Neil Thackray’s Business Media Blog

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Thinking About the B2B Paid Content Problem

Rory rightly notes that I haven’t posted much about the paid content model.  Let’s have a tour around some of the issues we face.

For traditional business media companies whose living has been based on magazines, paid content has been an ancillary activity.  Its’ provenance was in the sale of subscriptions and occasionally retail copies of magazines.  In 1983, when I was new to all this, paid for titles were under threat from controlled circulation targeted magazines.  I remember how Electronics Weekly, originally a paid for magazine, was busy trying to convert its paid readers to CC to exploit the growing ad market that was being colonised by the free but demographically elegant Electronics Times.  Giving up an entire revenue stream looked like madness to me then, and in the long run so it proved.

Meanwhile the paid circulations of those titles who stuck with it has declined progressively over time.  As the annonymous Business Media Blogger has pointed out, this trend has been evident for ten years.  Magazine publishing, traditionally the dissemination of news, is no longer a paying model.  News, even in business to business, is a free commodity.

In traditional business publishing companies, led by managers whose background is often largely advertising sales, paid content has become a minority sport.  Even in the large corporates, most of which have substantial divisions which rely on paid content, there has been little transfer of learning and competence into the divsions which are advertising dependent.

So this is my first hypothesis.  If paid content is to be a larger part of the revenue mix, the first challenge is to recruit some expertise and competence into the organisation.

In digital publishing, there are some really interesting paid content models that could inform our future strategy.  Before we do that lets consider some of the barriers to making this real.

1) The Value problem, We have an inflated view of the value of the content we already produce.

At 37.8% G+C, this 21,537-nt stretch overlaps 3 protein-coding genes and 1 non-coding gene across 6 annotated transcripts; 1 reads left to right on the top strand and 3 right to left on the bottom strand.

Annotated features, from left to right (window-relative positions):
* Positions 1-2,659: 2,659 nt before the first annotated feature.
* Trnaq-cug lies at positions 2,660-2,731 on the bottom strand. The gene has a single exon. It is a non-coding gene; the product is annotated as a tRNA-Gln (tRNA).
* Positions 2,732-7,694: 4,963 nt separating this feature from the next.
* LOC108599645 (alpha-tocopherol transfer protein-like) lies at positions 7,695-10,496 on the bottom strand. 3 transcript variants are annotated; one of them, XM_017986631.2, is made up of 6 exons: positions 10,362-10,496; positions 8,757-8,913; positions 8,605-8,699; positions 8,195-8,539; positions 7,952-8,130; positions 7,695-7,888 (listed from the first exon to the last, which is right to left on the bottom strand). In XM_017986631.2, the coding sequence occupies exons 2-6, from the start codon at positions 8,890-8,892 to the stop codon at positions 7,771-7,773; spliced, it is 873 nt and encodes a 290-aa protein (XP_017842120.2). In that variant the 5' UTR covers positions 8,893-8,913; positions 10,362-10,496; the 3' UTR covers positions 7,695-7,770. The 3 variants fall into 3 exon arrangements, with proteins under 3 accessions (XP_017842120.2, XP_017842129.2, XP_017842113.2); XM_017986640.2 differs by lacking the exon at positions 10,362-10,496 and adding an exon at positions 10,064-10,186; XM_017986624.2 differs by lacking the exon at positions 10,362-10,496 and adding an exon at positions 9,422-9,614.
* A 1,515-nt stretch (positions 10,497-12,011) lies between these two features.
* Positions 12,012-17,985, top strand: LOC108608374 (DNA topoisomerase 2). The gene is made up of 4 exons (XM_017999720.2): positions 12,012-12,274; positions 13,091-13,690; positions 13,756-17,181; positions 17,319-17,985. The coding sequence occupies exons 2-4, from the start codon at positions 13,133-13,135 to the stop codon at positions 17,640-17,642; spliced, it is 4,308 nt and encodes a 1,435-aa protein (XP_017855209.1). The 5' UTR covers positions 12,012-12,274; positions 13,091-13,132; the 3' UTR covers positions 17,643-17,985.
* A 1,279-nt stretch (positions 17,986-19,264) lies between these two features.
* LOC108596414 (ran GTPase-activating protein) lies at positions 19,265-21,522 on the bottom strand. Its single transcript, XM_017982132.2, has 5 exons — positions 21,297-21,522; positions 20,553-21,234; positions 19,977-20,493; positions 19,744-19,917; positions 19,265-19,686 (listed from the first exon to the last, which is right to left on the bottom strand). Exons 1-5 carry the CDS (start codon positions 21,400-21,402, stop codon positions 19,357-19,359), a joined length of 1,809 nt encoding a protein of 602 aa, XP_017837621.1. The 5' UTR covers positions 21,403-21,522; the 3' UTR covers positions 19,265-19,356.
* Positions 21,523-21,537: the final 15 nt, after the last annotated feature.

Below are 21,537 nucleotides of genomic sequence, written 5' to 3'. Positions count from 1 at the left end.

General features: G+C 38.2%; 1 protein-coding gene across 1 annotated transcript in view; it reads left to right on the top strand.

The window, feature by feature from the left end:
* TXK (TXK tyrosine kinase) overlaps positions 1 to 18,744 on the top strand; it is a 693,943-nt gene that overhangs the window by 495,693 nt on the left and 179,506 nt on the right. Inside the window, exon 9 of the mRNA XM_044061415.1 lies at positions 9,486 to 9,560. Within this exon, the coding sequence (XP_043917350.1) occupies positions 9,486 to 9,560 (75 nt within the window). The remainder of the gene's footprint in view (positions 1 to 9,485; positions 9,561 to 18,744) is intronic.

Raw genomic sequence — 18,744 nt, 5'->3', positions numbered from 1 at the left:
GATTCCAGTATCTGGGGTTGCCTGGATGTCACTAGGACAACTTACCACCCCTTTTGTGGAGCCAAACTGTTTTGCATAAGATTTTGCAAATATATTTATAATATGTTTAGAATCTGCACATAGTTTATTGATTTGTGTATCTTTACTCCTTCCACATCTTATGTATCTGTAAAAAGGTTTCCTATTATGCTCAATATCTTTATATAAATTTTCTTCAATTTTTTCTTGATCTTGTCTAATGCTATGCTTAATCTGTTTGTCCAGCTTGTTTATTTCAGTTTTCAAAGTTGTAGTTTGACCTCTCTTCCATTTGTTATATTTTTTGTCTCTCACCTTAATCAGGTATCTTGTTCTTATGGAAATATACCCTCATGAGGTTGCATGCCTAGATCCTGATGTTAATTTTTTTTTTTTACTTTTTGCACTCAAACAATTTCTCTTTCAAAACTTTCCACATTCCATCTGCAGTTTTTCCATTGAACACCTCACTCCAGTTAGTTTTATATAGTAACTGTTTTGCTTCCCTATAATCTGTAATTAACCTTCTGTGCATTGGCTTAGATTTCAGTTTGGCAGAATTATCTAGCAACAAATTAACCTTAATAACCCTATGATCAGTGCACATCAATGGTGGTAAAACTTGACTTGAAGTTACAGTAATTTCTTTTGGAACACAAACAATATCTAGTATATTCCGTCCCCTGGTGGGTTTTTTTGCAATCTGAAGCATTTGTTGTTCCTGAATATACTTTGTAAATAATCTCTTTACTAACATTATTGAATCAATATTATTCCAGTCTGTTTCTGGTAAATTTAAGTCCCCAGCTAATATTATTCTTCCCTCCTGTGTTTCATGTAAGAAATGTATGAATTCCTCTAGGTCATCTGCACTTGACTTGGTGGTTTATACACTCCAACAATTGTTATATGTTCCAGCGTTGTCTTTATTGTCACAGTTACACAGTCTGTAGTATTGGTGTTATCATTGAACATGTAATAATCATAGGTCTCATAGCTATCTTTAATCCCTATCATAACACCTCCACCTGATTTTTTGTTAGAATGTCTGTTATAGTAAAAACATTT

2) The breadth problem.  Most of our original content is neither deep enough, original enough, comprehensive enough or complex enough to command a high price,

3) The scale problem.  Building paid revenues is a long game.  It is easy to sell a little, but it is hard to sell a lot.  Most b2b online publishers struggle to get users to stay on their site for more than a couple of pages at a time when the content is free.  How can we expect to scale a paid content model when we can’t engage our users for nothing?

4) The problem of abundance or the competitor problem.  There are hundreds of sources of b2b information and a lot of it is free.  What could it be about our infomation that makes it distinctive?

Does this mean the paid content model is uninteresting?  Not a bit of it. In coming posts we will have a look at the alternative paid content models and consider how we can use them in building the new era business media model.  The topics include, curated content, subscription news, online membership models, micropayment models, premium and “freemium” models.  If you have a view, I would love to hear it.

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March 17, 2009 - Posted by | business media strategy, Uncategorized | , ,


  1. Hi Neil,

    The second to last sentence is where the industry really needs to start drilling into more. We ran a “making online publishing pay” series and these examples really help.

    I’m also of the view that it’s not just a “publisher” problem. It’s also up to advertisers to create compelling B2B campaigns which generate results i.e CPL not CPM!

    I also like point three. However again, it’s my view and vision, that business media sites can engage their readers for free.

    The trick is to foster the community; provide value add services around this to drive revenue.

    Other tools the industry needs to look at include APIs and widgets to disperse and monetise content. Not much, which is why it’s so hard to price and define a model for business media!


    Comment by Jonathan | March 17, 2009

  2. Hi Jonathan (we should meet by the way). I agree with your CPL point. But this is more than better creative from advertisers. We need to help them work out how to engage with our online audiences. If it is true that content delivery success is about reader engagement then so is the ad model. Popunders and MPUs and banners and skys just don’t cut it.

    I also agree that there is not one model. Each solution will be a hybrid of many things, or do one thing really well. Either of these approaches is better than the default approach which is to do several things badly.

    Free content is a perfectly good model, but in b2b there are not too many folk getting rich doing it.

    Comment by neilthackray | March 17, 2009

  3. Fair response. Have just dropped you a mail.

    Comment by Jonathan | March 17, 2009

  4. Hi Neil,

    As someone whose worked on paid-for media for more of my career than not, I’d like to think that it’s a model that works, and I’m sure there are niches where it could be.

    But my instinct is that our job as publishers revolves around building as trusting a relationship as possible with as many readers as possible. Then you monetise those channels of conversation – for instance, newsletter ads, display ads, recruitment ads, events, awards, expos etc.

    In the end, market by market it becomes a calculation – which is worth more to you as a publisher – a paying audience, or a large audience? You’re probably not going to have both.


    Tim – Mumbrella

    Comment by Tim Burrowes - Mumbrella | March 20, 2009

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